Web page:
I think these two points can help you “draw the lines” in reasonable places. You can be relevant and reach your culture without caving to the immodesty of our culture. However, I must guard my heart from the temptation of thinking that the external is sinful. It is my heart that must be guarded. It is my sinful lust, desires and pride that make me worldly not whether I drive cars like pagans or go to the same restaurant that pagans attend or whether my wife wears pants similar to what pagans wear.

This is what John was getting at in that worldliness is defined in the heart not in the culture primarily. When we examine our hearts and offer grace to our friends, we are beginning in a better place. We are attacking worldliness.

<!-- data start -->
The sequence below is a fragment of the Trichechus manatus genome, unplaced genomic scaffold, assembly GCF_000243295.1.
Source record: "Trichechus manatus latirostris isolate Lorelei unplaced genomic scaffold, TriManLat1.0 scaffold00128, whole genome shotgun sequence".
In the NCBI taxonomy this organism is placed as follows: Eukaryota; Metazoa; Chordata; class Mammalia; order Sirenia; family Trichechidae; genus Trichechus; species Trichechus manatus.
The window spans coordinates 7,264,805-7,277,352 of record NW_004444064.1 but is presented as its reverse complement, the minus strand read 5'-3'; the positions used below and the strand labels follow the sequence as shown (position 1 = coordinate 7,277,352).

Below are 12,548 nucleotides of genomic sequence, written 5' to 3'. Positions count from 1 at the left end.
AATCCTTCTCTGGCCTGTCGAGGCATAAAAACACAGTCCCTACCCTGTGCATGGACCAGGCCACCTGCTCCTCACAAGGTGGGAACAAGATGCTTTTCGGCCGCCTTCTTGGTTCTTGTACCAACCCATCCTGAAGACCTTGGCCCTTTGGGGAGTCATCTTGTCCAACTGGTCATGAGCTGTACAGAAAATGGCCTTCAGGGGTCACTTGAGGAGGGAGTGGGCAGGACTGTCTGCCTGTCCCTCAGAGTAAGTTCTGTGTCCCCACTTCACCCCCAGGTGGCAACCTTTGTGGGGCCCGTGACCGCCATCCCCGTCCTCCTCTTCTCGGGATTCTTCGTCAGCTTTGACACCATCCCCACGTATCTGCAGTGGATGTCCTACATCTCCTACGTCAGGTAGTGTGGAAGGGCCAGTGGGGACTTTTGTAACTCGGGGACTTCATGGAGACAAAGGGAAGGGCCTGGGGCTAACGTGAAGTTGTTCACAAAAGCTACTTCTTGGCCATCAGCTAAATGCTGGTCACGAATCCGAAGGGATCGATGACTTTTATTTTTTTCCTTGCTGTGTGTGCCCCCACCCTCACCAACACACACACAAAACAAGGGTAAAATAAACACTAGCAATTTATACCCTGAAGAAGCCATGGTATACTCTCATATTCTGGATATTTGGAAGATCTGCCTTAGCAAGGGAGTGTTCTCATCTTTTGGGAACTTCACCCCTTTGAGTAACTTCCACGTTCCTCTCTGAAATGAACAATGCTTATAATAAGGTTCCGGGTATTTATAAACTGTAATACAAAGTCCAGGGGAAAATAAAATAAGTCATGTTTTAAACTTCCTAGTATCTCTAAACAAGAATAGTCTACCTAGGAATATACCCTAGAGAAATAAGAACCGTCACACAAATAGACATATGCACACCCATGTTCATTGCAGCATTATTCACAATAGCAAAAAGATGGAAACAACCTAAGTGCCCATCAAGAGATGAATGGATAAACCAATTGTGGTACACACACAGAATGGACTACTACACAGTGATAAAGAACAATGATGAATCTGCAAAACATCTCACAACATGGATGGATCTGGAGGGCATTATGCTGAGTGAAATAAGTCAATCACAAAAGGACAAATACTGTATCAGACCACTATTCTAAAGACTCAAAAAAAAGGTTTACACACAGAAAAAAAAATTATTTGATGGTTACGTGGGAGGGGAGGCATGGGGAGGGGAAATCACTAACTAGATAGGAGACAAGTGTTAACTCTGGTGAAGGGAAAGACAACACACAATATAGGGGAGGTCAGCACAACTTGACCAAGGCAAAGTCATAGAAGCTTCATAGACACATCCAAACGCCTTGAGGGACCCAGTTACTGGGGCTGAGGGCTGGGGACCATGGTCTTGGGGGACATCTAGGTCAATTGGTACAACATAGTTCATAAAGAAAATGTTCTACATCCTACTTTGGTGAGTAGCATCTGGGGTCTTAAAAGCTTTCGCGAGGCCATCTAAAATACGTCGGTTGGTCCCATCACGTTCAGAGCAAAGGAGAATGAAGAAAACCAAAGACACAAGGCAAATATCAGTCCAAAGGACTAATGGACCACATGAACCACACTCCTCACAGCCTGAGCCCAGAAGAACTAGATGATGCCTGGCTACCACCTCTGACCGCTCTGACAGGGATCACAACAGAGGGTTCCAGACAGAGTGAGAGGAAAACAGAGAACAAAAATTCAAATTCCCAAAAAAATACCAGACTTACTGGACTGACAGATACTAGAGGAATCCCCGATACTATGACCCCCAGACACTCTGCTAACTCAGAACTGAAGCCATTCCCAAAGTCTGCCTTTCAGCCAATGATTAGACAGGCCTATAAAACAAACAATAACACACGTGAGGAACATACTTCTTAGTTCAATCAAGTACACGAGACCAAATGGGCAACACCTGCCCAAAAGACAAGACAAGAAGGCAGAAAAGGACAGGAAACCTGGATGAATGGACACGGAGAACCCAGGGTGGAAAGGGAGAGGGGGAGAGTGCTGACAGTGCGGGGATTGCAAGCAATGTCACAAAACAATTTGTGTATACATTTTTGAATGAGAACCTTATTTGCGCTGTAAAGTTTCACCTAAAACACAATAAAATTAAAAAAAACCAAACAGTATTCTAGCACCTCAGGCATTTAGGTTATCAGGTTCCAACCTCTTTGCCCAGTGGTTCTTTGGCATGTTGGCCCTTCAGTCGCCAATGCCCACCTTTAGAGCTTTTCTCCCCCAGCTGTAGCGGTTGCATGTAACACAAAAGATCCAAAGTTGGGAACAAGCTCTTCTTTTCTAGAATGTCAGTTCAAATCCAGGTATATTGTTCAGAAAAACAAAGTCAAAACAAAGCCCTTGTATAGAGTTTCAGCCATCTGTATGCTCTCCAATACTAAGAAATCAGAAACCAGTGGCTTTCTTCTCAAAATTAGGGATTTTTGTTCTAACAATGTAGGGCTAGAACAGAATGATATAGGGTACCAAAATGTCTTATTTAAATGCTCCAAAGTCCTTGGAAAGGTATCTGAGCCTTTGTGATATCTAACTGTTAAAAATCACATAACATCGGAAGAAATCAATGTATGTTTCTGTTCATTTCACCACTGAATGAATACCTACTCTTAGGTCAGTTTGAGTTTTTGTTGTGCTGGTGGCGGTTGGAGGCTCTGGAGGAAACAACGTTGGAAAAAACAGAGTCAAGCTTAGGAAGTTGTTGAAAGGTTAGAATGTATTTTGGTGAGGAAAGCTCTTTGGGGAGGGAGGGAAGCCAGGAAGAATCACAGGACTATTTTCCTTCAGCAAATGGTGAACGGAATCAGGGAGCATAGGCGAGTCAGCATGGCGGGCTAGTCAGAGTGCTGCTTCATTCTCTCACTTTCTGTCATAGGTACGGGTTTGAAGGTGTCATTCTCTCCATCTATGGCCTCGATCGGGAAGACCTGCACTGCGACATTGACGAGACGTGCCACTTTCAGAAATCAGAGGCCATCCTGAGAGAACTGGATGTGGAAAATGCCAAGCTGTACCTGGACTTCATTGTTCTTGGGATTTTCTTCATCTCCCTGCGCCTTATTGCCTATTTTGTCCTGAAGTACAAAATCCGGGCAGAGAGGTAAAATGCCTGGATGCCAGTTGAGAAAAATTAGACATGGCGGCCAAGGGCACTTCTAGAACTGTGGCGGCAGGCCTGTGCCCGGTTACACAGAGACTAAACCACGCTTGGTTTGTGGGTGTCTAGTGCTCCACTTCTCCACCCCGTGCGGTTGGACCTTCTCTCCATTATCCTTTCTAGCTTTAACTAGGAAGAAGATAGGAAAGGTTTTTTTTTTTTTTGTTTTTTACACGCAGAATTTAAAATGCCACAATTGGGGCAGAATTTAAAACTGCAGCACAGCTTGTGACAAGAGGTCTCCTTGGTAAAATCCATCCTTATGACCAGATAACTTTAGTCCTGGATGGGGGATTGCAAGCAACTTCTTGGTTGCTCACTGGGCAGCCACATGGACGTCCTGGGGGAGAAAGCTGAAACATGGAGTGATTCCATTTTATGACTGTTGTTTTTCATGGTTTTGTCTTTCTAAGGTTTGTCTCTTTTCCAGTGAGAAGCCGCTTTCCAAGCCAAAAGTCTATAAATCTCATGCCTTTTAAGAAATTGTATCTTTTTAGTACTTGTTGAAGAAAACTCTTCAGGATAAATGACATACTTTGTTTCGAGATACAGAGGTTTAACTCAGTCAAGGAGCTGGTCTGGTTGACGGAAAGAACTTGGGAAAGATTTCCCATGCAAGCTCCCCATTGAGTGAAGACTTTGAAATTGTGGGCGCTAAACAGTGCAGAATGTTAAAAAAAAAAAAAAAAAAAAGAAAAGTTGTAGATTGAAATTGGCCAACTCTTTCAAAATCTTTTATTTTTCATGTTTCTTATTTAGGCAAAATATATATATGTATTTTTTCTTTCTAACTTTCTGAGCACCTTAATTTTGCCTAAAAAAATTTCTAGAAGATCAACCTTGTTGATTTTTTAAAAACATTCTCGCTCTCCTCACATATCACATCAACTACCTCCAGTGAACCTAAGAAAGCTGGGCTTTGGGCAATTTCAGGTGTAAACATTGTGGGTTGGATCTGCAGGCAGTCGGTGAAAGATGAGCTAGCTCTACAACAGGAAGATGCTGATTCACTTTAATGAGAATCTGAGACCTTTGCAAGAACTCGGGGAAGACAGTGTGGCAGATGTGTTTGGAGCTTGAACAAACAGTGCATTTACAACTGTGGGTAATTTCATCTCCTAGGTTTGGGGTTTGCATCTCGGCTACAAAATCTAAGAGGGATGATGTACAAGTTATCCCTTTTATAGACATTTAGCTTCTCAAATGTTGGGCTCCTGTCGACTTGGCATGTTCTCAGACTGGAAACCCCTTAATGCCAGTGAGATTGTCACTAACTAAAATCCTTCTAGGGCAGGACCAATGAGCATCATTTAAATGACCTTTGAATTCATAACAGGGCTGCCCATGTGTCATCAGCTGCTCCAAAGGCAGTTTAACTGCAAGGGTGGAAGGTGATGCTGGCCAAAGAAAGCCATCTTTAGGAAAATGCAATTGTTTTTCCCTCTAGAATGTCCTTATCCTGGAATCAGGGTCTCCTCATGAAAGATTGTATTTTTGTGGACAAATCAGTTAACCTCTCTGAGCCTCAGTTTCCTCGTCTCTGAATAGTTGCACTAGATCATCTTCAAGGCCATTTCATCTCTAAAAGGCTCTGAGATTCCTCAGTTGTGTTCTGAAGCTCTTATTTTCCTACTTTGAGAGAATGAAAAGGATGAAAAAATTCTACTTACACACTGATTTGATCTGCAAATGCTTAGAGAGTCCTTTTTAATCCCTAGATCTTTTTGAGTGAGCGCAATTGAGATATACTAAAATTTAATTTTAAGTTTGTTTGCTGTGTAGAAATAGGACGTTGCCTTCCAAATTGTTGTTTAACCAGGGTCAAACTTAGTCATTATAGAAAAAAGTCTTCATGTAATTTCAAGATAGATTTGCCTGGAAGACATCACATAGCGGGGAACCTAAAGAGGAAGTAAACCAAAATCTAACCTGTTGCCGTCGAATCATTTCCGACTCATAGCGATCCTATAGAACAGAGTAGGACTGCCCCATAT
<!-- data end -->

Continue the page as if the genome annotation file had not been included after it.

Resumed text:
Christian, Worldly, Gnostic?

I was sitting with a friend a few years ago in a parking lot after lunch. We were chatting. He was telling me about a certain music style that was “worldly”. At that point I asked him to define worldly for me and he basically said it was the style that made it worldly. From this understanding of worldly I would say that he has an interpretation that worldliness begins with the external rather than internal therefore, he has determined that certain styles—as opposed to all styles—are worldly.